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Social Capital across Residential Communities in China

Yuming Fu and Xu Yuan

July 2013, English

Data from 2005 China General Social Survey show that the extent to which individuals are acquainted with, and trust, their neighbors, to which they are interested and involved in community affairs, and the frequency at which they exchange help with their neighbors, vary considerably across residential neighborhoods. Analysis shows that the variation is overwhelmingly due to differential social influences as opposed to different individual attributes. These social influences are found to be less positive in more affluent cities and in cities with greater income and education disparity within individual residential neighborhoods but appear unaffected by urban density. These findings highlight the need for policy attention to manage the potential decline in social capital with rising affluence and income inequality in Chinese cities at a time when social capital is much need for building new urban communities.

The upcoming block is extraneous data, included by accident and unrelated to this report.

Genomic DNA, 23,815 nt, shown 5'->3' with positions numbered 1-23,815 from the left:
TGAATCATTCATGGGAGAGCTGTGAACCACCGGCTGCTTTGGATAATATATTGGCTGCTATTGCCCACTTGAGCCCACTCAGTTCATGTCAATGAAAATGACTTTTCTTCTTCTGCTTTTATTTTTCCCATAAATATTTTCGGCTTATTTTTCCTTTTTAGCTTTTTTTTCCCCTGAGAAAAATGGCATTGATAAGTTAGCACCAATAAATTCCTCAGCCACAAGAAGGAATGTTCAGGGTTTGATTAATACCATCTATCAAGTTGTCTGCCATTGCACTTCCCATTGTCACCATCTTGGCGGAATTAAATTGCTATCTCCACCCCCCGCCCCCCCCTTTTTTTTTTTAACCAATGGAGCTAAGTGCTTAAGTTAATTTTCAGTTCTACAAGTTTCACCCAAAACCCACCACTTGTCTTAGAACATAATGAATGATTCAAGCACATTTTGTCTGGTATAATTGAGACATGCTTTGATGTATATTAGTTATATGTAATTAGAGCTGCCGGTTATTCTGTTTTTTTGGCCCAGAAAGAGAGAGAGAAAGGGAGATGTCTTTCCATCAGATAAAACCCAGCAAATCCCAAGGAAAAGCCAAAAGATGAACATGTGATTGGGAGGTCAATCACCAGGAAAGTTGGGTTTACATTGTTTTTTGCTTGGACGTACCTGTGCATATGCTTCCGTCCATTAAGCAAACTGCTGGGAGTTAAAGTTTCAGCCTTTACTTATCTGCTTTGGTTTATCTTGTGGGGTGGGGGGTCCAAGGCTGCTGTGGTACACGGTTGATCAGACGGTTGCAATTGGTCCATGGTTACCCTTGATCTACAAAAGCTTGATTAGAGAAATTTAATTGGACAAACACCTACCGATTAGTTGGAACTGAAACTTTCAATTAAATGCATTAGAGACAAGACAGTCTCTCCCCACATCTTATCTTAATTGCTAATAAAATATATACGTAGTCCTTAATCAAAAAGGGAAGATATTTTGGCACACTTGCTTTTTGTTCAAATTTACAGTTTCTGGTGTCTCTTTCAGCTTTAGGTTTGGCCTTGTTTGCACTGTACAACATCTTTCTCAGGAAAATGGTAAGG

Keywords: People’s Republic of China, Urban, Suburban, Public Policy, Development